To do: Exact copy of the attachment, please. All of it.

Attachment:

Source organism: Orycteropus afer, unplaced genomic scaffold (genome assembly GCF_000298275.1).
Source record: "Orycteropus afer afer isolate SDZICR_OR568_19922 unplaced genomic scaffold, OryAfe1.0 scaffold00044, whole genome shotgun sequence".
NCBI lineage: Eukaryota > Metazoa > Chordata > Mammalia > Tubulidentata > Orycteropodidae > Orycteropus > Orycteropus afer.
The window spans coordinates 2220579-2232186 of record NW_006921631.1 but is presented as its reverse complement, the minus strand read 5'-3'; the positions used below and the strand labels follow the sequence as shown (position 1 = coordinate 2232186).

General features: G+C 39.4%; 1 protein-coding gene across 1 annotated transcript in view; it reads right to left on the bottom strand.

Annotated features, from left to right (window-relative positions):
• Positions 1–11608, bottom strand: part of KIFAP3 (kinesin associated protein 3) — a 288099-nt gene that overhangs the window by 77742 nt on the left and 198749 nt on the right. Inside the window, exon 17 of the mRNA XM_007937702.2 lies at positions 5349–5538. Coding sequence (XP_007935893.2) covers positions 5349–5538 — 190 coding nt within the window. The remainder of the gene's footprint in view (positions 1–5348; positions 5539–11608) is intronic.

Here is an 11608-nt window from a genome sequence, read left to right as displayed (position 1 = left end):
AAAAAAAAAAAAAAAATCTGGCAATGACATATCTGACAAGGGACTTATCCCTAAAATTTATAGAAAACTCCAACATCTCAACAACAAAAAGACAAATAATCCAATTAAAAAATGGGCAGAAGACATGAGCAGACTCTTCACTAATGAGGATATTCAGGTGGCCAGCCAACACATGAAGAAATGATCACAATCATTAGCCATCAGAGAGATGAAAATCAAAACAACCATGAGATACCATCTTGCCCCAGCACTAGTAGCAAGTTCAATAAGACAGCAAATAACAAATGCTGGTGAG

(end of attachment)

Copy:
Source organism: Orycteropus afer, unplaced genomic scaffold (genome assembly GCF_000298275.1).
Source record: "Orycteropus afer afer isolate SDZICR_OR568_19922 unplaced genomic scaffold, OryAfe1.0 scaffold00044, whole genome shotgun sequence".
NCBI lineage: Eukaryota > Metazoa > Chordata > Mammalia > Tubulidentata > Orycteropodidae > Orycteropus > Orycteropus afer.
The window spans coordinates 2220579-2232186 of record NW_006921631.1 but is presented as its reverse complement, the minus strand read 5'-3'; the positions used below and the strand labels follow the sequence as shown (position 1 = coordinate 2232186).

General features: G+C 39.4%; 1 protein-coding gene across 1 annotated transcript in view; it reads right to left on the bottom strand.

Annotated features, from left to right (window-relative positions):
• Positions 1–11608, bottom strand: part of KIFAP3 (kinesin associated protein 3) — a 288099-nt gene that overhangs the window by 77742 nt on the left and 198749 nt on the right. Inside the window, exon 17 of the mRNA XM_007937702.2 lies at positions 5349–5538. Coding sequence (XP_007935893.2) covers positions 5349–5538 — 190 coding nt within the window. The remainder of the gene's footprint in view (positions 1–5348; positions 5539–11608) is intronic.

Here is an 11608-nt window from a genome sequence, read left to right as displayed (position 1 = left end):
AAAAAAAAAAAAAAAATCTGGCAATGACATATCTGACAAGGGACTTATCCCTAAAATTTATAGAAAACTCCAACATCTCAACAACAAAAAGACAAATAATCCAATTAAAAAATGGGCAGAAGACATGAGCAGACTCTTCACTAATGAGGATATTCAGGTGGCCAGCCAACACATGAAGAAATGATCACAATCATTAGCCATCAGAGAGATGAAAATCAAAACAACCATGAGATACCATCTTGCCCCAGCACTAGTAGCAAGTTCAATAAGACAGCAAATAACAAATGCTGGTGAG